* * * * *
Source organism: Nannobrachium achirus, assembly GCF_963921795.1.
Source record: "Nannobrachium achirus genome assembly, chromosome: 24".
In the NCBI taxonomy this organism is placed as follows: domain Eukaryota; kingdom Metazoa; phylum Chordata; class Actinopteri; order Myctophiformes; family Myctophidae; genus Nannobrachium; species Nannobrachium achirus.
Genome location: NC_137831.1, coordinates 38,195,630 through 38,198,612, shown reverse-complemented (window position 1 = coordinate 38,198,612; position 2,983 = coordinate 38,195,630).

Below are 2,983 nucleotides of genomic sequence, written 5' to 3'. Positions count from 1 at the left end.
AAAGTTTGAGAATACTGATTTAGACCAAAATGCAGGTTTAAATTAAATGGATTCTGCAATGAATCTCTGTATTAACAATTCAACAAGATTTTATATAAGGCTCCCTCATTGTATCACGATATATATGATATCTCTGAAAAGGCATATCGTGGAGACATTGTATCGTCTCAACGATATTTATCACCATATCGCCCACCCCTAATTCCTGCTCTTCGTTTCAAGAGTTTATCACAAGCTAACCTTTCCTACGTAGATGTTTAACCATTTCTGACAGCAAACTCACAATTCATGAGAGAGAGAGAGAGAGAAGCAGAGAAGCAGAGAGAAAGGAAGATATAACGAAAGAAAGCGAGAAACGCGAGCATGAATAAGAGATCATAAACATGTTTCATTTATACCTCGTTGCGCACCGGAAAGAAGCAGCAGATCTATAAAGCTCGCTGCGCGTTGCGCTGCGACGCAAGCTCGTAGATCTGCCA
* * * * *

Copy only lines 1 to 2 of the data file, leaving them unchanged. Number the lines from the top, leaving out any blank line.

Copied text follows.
Source organism: Nannobrachium achirus, assembly GCF_963921795.1.
Source record: "Nannobrachium achirus genome assembly, chromosome: 24".